Also there were a few cases where a phrase that appeared in a previous verse was moved to the next verse in the corresponding chapter and verses. The two above verses are an example of that.

Joseph Smith's Commentary

1 Nephi 20:1 Isaiah 48:1

1 Hearken and hear this, O house of Jacob, who are called by the name of Israel, and are come forth out of the waters of Judah, or out of the waters of baptism, who swear by the name of the Lord, and make mention of the God of Israel, yet they swear not in truth nor in righteousness.

1 Hear ye this, O house of Jacob, which are called by the name of Israel, and are come forth out of the waters of Judah, which swear by the name of the Lord, and make mention of the God of Israel, but not in truth, nor in righteousness.

The very first chapter that I did, the very first verse, turned out to be one of the most interesting in terms of providing insight into not only how the translation process worked, but also Joseph Smith's idea of what it meant to "translate" something. If Joseph Smith had ever had the opportunity to attend a real university, and if he had taken a class on Biblical Hebrew then he surely would have failed the class and would have driven the professor to the point of insanity. Joseph Smith's idea of "translation" was to say or write down whatever he thought it meant, not what it actually said.

Fortunately Joseph's translation of the Book of Mormon was more of a revelatory process and not an academic process, which is what most people think of when they hear the word "translation". Most people think that Joseph sat there and translated, in an academic sense, the etchings on the gold plates, which would have required him to actually learn Reformed Egyptian. But from the many accounts of people who witnessed the translation process, the translation was more of an inspired revelation that utilized the resources of Joseph's mind to formulate the text into English. It was by all measures quite remarkable.

So why this little rant of mine? Because of the phrase "or out of the waters of baptism". That phrase does not appear in original manuscript, nor in the printer's manuscript, nor in the 1830 edition of the Book of Mormon, but it does appear in the 1840 edition of the Book of Mormon. What that phrase appears to be is a "prophetic commentary" by Joseph Smith. It is something that he apparently had no problem adding to the text as he considered it his job to "translate" and to expound scripture, but it is something that would make academics working on a translation tear out their hair and curl up in a ball in the corner of the room and cry for hours on end. It is a major indication that Joseph Smith did not understand translation in the same way that you and I view translation. Upon finding out that he would change the text like that some people would, and do, criticize him for improperly changing the meaning, but as far as we can tell this is the only instance of "prophetic commentary" by Joseph Smith in the Book of Mormon. The rest of the text seems to be as it was on the gold plates.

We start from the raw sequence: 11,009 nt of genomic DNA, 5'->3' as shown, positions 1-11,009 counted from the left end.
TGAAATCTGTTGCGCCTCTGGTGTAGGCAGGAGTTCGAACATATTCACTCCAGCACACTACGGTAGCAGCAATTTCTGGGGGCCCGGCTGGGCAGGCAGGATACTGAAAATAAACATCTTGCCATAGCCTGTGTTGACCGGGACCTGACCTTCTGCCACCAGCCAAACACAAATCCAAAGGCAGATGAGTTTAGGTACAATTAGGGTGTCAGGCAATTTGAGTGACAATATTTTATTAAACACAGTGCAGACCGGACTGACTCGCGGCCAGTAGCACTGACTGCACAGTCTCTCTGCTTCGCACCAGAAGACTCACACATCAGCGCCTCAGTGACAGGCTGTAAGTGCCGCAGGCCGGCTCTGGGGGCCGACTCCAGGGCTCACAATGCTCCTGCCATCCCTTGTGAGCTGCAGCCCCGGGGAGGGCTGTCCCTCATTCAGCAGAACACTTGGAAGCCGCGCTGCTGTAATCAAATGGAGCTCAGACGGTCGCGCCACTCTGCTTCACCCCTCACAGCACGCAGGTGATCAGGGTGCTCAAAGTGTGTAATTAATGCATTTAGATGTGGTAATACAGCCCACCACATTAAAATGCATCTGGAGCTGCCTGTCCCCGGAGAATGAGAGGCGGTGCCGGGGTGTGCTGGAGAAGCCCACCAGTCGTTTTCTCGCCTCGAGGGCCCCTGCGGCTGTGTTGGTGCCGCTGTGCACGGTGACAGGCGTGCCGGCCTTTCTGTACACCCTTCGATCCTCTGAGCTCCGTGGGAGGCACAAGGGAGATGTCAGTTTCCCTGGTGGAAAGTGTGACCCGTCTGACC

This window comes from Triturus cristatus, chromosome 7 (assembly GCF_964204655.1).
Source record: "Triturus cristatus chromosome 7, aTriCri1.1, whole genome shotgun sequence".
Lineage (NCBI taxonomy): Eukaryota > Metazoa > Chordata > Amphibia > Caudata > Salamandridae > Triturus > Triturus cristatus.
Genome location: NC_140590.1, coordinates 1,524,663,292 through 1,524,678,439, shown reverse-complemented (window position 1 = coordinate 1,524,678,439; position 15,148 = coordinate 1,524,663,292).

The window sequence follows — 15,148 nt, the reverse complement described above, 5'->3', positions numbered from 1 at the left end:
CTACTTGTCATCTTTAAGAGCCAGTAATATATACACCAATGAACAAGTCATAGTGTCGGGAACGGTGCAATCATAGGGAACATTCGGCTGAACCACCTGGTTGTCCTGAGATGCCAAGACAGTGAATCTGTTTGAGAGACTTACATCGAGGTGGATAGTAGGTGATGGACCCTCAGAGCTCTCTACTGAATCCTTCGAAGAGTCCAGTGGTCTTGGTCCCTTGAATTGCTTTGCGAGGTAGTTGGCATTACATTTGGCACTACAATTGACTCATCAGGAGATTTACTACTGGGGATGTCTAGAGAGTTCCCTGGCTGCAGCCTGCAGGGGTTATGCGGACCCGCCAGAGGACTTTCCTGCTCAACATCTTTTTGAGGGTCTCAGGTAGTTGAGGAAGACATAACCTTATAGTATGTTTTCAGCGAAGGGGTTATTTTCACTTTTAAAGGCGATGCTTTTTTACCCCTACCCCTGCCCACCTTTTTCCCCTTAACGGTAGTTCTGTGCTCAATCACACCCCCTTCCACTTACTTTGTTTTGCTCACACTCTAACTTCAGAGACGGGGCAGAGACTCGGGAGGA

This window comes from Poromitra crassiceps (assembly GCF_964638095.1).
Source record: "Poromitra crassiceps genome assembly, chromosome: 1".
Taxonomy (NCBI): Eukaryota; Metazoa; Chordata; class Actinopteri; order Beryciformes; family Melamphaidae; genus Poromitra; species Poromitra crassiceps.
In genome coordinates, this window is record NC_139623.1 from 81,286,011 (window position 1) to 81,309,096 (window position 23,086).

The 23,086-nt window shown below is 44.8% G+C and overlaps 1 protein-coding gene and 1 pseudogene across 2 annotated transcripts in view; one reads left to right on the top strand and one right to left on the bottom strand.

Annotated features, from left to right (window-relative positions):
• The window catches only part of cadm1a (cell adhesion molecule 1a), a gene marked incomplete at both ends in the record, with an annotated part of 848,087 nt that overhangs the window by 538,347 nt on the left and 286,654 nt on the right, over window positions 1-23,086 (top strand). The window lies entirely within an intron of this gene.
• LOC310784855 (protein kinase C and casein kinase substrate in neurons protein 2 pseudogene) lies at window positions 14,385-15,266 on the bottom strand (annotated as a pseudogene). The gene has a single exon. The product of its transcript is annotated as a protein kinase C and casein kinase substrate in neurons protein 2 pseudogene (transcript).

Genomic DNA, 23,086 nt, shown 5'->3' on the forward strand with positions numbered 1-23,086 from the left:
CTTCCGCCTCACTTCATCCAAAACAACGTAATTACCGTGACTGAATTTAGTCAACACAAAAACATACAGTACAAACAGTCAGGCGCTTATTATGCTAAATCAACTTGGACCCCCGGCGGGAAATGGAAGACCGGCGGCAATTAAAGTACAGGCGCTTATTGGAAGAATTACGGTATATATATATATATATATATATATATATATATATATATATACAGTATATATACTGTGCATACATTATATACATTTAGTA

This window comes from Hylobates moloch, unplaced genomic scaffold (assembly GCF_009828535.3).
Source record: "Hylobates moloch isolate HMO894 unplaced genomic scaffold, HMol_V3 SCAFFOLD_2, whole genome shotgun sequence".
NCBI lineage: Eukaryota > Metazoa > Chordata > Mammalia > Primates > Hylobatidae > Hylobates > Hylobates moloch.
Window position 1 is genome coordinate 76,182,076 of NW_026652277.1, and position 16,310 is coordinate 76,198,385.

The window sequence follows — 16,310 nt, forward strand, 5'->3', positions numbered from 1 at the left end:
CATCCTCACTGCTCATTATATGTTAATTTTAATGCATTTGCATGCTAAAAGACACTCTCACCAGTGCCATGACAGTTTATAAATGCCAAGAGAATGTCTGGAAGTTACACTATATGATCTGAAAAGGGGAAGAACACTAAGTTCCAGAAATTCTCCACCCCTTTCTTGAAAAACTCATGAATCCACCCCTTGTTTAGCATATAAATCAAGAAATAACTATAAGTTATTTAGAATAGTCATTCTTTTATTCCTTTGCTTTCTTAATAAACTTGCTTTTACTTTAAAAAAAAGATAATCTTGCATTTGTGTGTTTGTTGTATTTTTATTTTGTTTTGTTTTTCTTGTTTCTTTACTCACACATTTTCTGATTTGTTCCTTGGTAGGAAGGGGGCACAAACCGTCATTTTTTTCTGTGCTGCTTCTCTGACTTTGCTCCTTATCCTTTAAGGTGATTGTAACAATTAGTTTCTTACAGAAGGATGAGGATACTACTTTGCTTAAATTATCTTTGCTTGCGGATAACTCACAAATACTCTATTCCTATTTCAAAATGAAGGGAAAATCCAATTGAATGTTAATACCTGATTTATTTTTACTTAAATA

Conclusion

To be honest I was never wild about Isaiah like some people are in the Church. It never crossed my mind to take the class Writings of Isaiah at BYU. I did, and still do, read Isaiah in my personal scripture study. I think that by far my favorite chapter in all of scripture is 3 Nephi 22, which is also Isaiah 54, so it cannot be said that I dislike Isaiah, it's just that never felt an intense desire to take a class devoted to Isaiah, or to write a book about him. So it may be a little odd that I spent, and will still spend so much time on this project. Still, I think I learned more about Joseph Smith and how he translated the Book of Mormon than I did about Isaiah by doing this. It definitely changed the way I view the actual text found in the Book of Mormon and it gave me a greater appreciation of how real, and in some cases, how literal the text is. I think the translation is a very good one and will stand the test of time.